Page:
Student finds career inspiration from family

by GENEVA NATAL

 

There are two choices when leaving high school: go to college or get a job.

Not many people have the luxury to spending a year finding themselves in a foreign country. Carolyn Sinklier, an education major at South Plains College, knew this and made the decision to better herself for others.

“It was my brothers, and counseling.” Sinklier said. “I didn’t want them to see how everything affected me. They absorb what I do, and I didn’t want that for them. So I changed for my brothers and for me.”

Raised in her hometown of Brownfield, Sinklier lived there with her mother and three siblings. Soon after, she and her siblings would be separated into different foster homes.

After two years of separation, Sinklier and her siblings were adopted by a couple in Abernathy, Texas. The couple already had two biological children of their own. When Sinklier moved to Abernathy, she attended Abernathy High School for the remainder of her high school career and graduated in a class of 42.

Sinklier chose to go to college, where she aspires to be a teacher to elementary students who struggle with autism.

“All of my biological brothers are autistic,” Sinklier says. “They are the ones who inspire me; I love them.”

Family is important to Sinklier. When she was separated from her siblings, she found perseverance by thinking of them. She has always spent quality time with her siblings and practically raised her younger brothers. This challenge gave her positive experiences in how to handle multiple individuals with autism and the mental challenge that comes with raising them.

“My mom lost it and did illegal activity that kept her out of the house and me and my siblings alone,” Sinklier explains. “I had a responsibility.”

That responsibility helped Sinklier find who she wants to become. She plans to graduate from SPC in the coming years, and started off her freshman year with a spring in her step and motivation to be better.

When not taking classes, Sinklier does make time to go see both her biological and foster family that are both close by SPC. Bettering her relationships, building life-long friendships, and fulfilling her dreams, she has found a home at SPC.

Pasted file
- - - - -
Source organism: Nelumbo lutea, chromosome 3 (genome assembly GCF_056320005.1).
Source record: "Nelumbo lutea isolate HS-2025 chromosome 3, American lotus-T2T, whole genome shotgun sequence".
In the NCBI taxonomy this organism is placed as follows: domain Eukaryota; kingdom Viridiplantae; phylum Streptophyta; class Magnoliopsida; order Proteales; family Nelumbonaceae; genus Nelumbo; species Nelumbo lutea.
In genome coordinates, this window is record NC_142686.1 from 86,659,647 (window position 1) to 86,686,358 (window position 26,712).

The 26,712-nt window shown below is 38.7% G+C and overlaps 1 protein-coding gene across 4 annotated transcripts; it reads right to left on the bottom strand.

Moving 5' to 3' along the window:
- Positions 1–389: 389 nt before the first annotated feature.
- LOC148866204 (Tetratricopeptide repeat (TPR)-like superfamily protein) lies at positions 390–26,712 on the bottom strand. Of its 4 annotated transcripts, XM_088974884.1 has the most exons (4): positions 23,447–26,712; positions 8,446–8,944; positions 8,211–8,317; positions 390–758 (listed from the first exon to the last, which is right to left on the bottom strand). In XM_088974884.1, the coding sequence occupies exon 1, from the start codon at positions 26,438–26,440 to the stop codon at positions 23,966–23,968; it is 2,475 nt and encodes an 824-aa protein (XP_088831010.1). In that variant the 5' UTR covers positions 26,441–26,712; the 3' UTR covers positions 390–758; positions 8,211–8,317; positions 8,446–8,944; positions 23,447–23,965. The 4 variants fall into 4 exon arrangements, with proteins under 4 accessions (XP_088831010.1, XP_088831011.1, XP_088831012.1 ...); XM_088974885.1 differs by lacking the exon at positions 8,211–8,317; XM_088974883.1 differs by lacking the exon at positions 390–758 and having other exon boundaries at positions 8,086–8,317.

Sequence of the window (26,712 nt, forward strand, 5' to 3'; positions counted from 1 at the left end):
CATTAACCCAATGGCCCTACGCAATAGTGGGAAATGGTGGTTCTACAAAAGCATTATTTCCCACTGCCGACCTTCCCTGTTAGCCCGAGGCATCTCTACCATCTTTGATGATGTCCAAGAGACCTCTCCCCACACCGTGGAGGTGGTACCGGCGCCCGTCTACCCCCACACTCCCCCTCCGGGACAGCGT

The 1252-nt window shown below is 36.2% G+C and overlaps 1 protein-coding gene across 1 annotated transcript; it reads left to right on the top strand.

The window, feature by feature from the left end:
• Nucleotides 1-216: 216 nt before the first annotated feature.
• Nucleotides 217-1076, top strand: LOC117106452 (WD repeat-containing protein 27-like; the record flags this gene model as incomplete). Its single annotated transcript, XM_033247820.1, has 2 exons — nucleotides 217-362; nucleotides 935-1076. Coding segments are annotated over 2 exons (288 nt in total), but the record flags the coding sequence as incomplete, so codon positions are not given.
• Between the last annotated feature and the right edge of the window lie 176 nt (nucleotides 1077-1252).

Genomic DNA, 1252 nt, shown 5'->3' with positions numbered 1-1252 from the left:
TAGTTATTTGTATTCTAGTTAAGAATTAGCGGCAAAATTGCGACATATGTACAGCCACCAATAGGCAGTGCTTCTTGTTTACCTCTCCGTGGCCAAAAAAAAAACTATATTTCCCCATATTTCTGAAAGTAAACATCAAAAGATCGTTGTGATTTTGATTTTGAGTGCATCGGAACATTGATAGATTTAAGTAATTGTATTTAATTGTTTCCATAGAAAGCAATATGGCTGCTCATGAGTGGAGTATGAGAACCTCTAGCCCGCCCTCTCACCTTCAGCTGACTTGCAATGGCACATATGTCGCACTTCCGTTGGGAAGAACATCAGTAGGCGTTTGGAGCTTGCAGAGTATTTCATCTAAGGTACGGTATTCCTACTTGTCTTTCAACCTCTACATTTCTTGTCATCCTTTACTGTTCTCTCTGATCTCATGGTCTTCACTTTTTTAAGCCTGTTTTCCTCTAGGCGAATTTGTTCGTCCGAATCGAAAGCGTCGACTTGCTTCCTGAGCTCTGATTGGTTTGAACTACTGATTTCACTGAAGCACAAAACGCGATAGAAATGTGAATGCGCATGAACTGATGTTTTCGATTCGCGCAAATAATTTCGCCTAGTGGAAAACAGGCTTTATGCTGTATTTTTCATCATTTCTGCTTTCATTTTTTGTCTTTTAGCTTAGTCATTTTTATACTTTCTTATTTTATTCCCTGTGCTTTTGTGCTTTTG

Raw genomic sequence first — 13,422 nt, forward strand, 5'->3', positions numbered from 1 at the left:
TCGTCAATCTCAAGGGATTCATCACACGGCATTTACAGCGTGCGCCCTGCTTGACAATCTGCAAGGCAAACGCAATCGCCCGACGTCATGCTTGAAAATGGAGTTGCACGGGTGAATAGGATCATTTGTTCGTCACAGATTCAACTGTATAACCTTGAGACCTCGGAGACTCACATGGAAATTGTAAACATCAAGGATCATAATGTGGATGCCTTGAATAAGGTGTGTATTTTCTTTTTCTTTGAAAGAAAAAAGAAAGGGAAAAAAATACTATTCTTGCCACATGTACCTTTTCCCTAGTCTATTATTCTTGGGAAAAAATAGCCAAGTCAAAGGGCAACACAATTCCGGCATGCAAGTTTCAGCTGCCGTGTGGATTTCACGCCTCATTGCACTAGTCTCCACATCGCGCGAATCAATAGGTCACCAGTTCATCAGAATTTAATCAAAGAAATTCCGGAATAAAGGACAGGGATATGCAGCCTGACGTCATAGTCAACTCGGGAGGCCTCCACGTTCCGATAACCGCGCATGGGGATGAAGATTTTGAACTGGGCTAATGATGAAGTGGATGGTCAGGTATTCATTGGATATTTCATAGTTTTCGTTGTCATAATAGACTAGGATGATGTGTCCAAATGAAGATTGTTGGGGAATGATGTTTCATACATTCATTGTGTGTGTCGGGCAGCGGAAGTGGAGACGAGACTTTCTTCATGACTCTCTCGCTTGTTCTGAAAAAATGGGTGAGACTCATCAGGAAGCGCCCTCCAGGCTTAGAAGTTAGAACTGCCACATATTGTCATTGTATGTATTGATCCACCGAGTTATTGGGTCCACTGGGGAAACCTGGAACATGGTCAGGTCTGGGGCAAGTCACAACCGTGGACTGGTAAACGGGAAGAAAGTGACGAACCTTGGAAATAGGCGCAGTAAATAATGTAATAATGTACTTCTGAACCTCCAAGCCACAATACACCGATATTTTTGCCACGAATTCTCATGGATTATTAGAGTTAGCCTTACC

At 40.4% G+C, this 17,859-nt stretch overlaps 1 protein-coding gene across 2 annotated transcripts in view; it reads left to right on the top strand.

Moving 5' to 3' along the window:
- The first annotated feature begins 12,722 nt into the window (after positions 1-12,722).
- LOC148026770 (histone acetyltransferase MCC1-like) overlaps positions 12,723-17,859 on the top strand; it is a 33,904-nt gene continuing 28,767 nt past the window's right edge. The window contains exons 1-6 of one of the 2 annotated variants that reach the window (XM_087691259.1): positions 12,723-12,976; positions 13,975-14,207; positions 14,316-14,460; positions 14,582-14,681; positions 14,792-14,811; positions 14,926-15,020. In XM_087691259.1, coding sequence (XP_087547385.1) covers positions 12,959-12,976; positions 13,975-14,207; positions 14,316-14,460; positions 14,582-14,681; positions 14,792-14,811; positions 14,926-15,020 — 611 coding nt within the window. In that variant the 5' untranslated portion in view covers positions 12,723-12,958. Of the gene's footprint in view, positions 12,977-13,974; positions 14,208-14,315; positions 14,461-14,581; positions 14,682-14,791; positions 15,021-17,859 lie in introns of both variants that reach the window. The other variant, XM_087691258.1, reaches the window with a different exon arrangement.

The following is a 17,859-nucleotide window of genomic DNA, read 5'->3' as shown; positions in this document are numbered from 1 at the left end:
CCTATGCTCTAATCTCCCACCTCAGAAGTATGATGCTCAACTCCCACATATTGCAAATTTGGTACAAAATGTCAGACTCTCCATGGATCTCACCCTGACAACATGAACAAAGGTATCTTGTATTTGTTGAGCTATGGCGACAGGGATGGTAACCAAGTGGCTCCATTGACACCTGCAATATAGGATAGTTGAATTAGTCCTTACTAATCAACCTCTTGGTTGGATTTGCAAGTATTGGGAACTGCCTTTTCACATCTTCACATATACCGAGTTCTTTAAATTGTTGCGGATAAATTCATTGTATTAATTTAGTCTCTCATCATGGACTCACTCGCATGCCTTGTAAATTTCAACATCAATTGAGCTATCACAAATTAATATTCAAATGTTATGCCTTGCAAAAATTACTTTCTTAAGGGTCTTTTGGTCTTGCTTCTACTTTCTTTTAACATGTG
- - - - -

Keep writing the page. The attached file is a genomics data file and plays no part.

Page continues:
“I really like how SPC has a smaller campus,” Sinklier explains. “Being able to have a one-on-one with instructors and building that connection so I can learn better.”

She has found a way to fit into the college life as she has adjusted to all the other changes in her life. As of now, Sinklier plans to stay on this course, hoping to attend a four-year college when she graduates from SPC.

Sinklier says that she is “going where life takes me,” and, for now, she is enjoying the best of SPC.

“SPC has free cable and awesome french fries,” Sinklier says.

Her biggest problems include, like many other college students, procrastination and time management.

“In college, you are responsible for getting to class and turning in work,” explains Sinklier. “I forget about my deadlines and don’t pay attention. I have missed a whole module.”

However, with the connections she has made with her teachers, Sinklier says she will still pass and make it to her second semester. Through the struggle, Sinklier says she is “taking the good with the bad” at SPC and realizes that there will be more good than bad in the end.

“There’s a lot of damage, but if none of that would’ve happened, I would probably be pregnant, selling drugs, and living paycheck to paycheck,” Sinklier says. “I am one of ‘Vickie’s’ kids, but that doesn’t mean I am her. She has a reputation, and I am not following in her shadow. But now I’m in college. I have my own car, and I am going to be my own person, not what others want me to be.”

Author: Plainsman Press Staff

The student newspaper of South Plains College.

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